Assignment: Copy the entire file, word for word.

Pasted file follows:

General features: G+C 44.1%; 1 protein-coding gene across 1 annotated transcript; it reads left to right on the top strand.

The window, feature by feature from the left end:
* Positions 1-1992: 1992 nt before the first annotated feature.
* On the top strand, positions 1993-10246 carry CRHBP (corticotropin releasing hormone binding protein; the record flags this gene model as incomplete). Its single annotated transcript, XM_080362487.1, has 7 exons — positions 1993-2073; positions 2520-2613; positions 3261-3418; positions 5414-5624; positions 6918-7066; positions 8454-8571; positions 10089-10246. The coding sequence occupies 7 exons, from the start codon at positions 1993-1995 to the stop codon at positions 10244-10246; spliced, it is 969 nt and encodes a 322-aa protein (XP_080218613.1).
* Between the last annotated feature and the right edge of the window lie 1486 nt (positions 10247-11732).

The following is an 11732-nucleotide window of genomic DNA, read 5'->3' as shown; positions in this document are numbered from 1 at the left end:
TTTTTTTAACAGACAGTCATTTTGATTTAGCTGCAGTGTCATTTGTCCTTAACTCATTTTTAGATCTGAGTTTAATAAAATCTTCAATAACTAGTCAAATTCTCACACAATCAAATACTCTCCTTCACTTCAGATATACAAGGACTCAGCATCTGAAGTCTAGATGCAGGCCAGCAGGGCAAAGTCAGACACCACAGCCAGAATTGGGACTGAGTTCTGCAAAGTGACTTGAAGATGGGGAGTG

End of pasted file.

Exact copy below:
General features: G+C 44.1%; 1 protein-coding gene across 1 annotated transcript; it reads left to right on the top strand.

The window, feature by feature from the left end:
* Positions 1-1992: 1992 nt before the first annotated feature.
* On the top strand, positions 1993-10246 carry CRHBP (corticotropin releasing hormone binding protein; the record flags this gene model as incomplete). Its single annotated transcript, XM_080362487.1, has 7 exons — positions 1993-2073; positions 2520-2613; positions 3261-3418; positions 5414-5624; positions 6918-7066; positions 8454-8571; positions 10089-10246. The coding sequence occupies 7 exons, from the start codon at positions 1993-1995 to the stop codon at positions 10244-10246; spliced, it is 969 nt and encodes a 322-aa protein (XP_080218613.1).
* Between the last annotated feature and the right edge of the window lie 1486 nt (positions 10247-11732).

The following is an 11732-nucleotide window of genomic DNA, read 5'->3' as shown; positions in this document are numbered from 1 at the left end:
TTTTTTTAACAGACAGTCATTTTGATTTAGCTGCAGTGTCATTTGTCCTTAACTCATTTTTAGATCTGAGTTTAATAAAATCTTCAATAACTAGTCAAATTCTCACACAATCAAATACTCTCCTTCACTTCAGATATACAAGGACTCAGCATCTGAAGTCTAGATGCAGGCCAGCAGGGCAAAGTCAGACACCACAGCCAGAATTGGGACTGAGTTCTGCAAAGTGACTTGAAGATGGGGAGTG